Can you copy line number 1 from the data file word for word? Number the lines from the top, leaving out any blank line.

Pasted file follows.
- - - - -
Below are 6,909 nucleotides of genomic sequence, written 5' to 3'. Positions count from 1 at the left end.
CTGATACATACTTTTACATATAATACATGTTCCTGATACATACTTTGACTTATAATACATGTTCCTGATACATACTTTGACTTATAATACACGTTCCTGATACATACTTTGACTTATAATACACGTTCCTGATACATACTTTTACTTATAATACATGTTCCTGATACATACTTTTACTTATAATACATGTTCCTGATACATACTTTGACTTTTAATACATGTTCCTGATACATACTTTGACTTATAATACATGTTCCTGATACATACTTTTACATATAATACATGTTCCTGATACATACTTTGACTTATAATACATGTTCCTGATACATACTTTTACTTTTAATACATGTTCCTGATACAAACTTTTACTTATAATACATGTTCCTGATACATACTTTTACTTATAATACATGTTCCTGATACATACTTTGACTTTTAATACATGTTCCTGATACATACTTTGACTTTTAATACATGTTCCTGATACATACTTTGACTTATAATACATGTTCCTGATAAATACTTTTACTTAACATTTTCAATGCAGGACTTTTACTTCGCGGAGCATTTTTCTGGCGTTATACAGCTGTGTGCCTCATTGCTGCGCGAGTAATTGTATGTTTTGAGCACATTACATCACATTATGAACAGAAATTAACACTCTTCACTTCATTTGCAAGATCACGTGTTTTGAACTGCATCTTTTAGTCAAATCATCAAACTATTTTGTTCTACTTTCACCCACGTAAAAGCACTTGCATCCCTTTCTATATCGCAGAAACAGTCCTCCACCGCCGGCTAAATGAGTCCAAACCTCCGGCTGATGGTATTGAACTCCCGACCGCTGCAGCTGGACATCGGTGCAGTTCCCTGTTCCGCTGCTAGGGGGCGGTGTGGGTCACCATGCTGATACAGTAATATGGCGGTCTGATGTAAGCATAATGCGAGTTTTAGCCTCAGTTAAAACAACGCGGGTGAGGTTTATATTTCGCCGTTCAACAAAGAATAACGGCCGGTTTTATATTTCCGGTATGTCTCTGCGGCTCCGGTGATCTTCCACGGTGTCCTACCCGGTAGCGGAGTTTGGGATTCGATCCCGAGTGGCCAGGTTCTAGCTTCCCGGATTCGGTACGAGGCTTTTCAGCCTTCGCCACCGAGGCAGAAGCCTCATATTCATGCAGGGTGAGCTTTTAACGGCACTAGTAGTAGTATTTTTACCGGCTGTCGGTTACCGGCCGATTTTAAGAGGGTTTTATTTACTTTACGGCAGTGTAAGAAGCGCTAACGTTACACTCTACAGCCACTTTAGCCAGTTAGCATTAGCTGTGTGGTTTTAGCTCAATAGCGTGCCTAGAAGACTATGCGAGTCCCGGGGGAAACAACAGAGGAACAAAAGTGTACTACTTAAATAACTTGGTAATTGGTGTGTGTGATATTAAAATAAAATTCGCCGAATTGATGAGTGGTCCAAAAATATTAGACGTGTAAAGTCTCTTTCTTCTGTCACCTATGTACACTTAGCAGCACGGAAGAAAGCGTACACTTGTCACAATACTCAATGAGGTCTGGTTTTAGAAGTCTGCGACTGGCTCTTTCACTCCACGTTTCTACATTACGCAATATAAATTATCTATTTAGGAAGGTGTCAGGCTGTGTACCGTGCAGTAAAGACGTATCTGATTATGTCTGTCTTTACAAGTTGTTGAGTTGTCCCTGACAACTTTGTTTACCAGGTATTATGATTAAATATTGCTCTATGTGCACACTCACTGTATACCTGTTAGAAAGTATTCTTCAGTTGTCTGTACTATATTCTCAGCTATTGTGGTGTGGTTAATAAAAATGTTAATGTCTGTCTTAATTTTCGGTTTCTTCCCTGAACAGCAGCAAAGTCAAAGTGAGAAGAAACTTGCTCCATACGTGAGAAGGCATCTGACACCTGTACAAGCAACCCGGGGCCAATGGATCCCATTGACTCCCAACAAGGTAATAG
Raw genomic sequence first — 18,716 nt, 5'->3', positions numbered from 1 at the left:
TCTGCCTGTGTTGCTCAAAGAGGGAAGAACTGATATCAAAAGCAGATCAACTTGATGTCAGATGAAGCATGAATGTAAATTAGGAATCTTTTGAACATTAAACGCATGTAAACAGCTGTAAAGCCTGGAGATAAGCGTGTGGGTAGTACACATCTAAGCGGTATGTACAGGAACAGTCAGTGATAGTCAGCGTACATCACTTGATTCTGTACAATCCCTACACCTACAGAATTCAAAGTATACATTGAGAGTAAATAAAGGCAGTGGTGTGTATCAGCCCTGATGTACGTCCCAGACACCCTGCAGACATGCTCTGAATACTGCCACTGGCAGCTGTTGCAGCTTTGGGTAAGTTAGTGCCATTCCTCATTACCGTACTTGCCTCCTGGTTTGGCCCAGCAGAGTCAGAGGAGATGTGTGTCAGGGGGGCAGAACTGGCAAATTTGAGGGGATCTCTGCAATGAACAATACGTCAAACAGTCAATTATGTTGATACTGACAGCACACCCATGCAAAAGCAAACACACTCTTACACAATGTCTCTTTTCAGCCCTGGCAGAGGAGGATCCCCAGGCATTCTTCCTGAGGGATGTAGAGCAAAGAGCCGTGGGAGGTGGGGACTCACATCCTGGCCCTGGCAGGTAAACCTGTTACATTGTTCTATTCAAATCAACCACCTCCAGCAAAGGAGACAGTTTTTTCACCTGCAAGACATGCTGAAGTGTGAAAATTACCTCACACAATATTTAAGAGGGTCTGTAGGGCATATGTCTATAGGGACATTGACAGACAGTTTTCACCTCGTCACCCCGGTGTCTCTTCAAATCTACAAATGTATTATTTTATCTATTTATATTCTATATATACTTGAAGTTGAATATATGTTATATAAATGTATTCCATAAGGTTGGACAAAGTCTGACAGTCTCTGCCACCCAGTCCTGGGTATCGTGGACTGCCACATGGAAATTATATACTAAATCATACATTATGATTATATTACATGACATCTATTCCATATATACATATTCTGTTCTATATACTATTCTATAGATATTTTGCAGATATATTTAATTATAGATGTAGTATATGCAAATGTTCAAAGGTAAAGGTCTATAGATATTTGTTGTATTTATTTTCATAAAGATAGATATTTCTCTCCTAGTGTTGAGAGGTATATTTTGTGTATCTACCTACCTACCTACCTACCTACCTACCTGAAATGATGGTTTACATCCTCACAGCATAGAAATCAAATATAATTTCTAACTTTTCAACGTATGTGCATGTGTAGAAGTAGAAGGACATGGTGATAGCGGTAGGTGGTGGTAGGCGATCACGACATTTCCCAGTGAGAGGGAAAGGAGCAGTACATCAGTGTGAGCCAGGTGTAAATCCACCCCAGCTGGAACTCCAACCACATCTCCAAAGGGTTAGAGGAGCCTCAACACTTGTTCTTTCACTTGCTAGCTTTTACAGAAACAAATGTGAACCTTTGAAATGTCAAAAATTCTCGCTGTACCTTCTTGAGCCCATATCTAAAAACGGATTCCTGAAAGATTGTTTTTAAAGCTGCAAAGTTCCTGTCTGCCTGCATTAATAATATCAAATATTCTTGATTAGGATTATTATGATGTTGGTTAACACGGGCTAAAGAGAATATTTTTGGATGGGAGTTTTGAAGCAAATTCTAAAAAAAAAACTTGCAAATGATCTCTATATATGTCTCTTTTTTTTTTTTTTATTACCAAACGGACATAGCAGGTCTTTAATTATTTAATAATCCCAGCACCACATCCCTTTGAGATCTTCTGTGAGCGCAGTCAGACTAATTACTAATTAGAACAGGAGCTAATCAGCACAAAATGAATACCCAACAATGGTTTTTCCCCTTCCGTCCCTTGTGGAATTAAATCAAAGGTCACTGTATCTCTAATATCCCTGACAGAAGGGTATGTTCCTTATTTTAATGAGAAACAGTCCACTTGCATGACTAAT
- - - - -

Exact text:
Below are 6,909 nucleotides of genomic sequence, written 5' to 3'. Positions count from 1 at the left end.